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These incidents have been happening for several years now, but recently, the occurrence has stepped up and more and more people are finding themselves the victims of computer protection scams. 

The most common one out there, is someone calling from "Microsoft" or "Windows" support. They will tell you that your computer is sending out error messages or that it has been infected with malware or virus. At this point, any well informed user will realize that Microsoft will NEVER call anyone to help them with any computer problems (Microsoft isn't this proactive (sadly)) and you should just hang up. The next thing they will say is that they would like to take control of your computer and "show"you the error, completely disregarding any virus or malware that they have mentioned earlier. In reality, they just run a built-in function and force stop it after they finish setting up the "error". At this point, they will use your browser and take you to a website that will provide a fix for this error by paying, then downloading some stuff. However, this download is nothing more than a free anti-virus (reputable but out-dated) and a bunch a crap (usually bad) that is installed onto your computer that does nothing or opens it up to future threats. 

There are several things you can do to protect yourself here. 

Option 1: Hang up. Don't talk to them, don't interact with them, pretend there was no one at the other end of the call. 

Option 2: Waste their time. Pretend to be an idiot about computers and do your best to stall them as long as possible. The longer they have to wait for you, the less likely someone else will fall for this scam. Time is money for them. 

Option 3: Screw them, threaten them, call them names, insult them, do whatever you want to degrade them. I admit, they are only doing their job, but they are willingly going along with a scam artist so it doesn't really help their case. 

A newer, but much more scary scam is a pop up that automatically comes up on your computer. The pop-up will do one of a few things. 

1) It will disable everything on your computer except that one screen. It will tell you that your computer is infect, may have recovered from a sudden shut-down, or something that will make you wonder "What the heck is going on?!"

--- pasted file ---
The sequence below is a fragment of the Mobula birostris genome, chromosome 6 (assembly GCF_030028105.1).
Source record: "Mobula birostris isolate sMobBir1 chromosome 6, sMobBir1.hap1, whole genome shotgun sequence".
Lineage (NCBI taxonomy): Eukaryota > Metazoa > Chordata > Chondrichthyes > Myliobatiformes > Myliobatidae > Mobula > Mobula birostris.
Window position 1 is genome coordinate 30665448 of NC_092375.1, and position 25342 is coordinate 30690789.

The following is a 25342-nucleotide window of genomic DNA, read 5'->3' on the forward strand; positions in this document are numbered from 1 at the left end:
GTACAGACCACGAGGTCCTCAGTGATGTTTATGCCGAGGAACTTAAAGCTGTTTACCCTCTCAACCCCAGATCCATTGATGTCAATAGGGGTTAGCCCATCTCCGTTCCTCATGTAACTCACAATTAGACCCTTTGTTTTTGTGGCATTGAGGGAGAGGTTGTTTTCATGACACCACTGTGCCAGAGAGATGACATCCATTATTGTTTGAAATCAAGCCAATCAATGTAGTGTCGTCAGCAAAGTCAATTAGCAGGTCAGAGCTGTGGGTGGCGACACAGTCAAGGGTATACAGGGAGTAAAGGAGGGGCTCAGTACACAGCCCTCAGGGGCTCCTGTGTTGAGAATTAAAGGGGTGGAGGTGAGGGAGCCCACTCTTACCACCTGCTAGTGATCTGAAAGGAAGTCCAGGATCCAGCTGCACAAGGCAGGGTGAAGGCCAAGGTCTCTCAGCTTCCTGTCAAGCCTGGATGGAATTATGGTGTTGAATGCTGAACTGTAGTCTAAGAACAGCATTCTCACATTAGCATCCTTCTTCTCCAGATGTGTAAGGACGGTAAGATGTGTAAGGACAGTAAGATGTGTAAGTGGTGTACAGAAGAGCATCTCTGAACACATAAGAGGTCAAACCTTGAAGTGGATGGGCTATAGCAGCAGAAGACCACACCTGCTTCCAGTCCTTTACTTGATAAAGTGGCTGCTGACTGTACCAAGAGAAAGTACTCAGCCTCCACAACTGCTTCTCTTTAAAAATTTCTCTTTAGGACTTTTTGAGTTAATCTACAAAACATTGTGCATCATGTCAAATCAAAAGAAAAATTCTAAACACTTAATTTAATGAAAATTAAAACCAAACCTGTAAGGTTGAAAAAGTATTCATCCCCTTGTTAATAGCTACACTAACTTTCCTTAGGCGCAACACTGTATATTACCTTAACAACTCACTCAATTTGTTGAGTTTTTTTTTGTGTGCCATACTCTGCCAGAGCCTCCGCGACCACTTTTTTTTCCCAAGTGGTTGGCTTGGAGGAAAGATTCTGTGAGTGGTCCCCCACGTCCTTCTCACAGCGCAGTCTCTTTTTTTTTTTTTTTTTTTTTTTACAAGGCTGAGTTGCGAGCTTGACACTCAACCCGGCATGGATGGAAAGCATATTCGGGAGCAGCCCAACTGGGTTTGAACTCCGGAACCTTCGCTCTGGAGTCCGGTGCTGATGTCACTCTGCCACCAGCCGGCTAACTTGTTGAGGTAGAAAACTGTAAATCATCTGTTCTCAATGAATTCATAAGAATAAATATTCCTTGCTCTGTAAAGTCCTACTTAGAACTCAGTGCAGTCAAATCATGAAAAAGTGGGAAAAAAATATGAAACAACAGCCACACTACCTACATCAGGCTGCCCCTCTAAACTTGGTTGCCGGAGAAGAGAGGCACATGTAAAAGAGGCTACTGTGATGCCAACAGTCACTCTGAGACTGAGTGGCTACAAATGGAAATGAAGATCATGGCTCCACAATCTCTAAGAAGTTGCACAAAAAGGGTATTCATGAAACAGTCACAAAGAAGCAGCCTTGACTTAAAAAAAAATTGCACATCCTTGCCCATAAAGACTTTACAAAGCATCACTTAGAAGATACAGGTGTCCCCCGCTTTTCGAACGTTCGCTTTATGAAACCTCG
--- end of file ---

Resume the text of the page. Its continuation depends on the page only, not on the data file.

2) It will appear in a window and it will claim it is scanning your computer. It will automatically find several infections and and another prompt will follow. 

3) It will appear to be a message from the manufacturer that the computer is sending an error or infected by something.  

Then after one of those three, it will prompt you to do one of two things. 

1) Call a provided number to a call center to help resolve the problem. The call itself will be toll-free to avoid any suspicion. Afterwards, the operator will ask to take full control of your computer. From there, they will direct you to an "Error" (It doesn't really exist) and tell you that you will need to download something to fix it. To download it, you will need to pay them some money, amounts vary. 

2) Prompt you to download the anti-whatever it is called to remove the problem. To download it, you must buy it. 

These downloads are usually crap and can be anything from junk files to further harmful stuff. 
This type of scam is harder to deal with because it may disable various functions on your computer that will prevent you from doing what you need to do to get rid of it. At this point, you will have one of two options. 

1) Try to get help from the real manufacturer. This usually doesn't work too well and you'll end up paying just as much if not more and you will get little to no information from them over the phone. (Sony is an exception since they have physical stores, but the staff there will not be trained computer specialists and will be just as helpless as if you were calling them on the phone). 

2) Take it to a third-party computer specialist and have them inspect, diagnose, and repair it. Yes, you will still pay for it, but this will be a brick and mortar store that will have real people who have real training that you can interact with in real time in person.

To condense this entire wall of text, if anything pops up on your computer claiming that your computer has issues and can fix them for you, or if someone calls you claiming your computer has problems and will try to help you fix them, its a scam. 
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People's Republic of China

I like to do everything with pencil and paper first, inked, scanned, and digitally cleaned up. Then the line-art or colored version is put up.

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VanuInfiltrator Featured By Owner Jul 18, 2015  Hobbyist Writer
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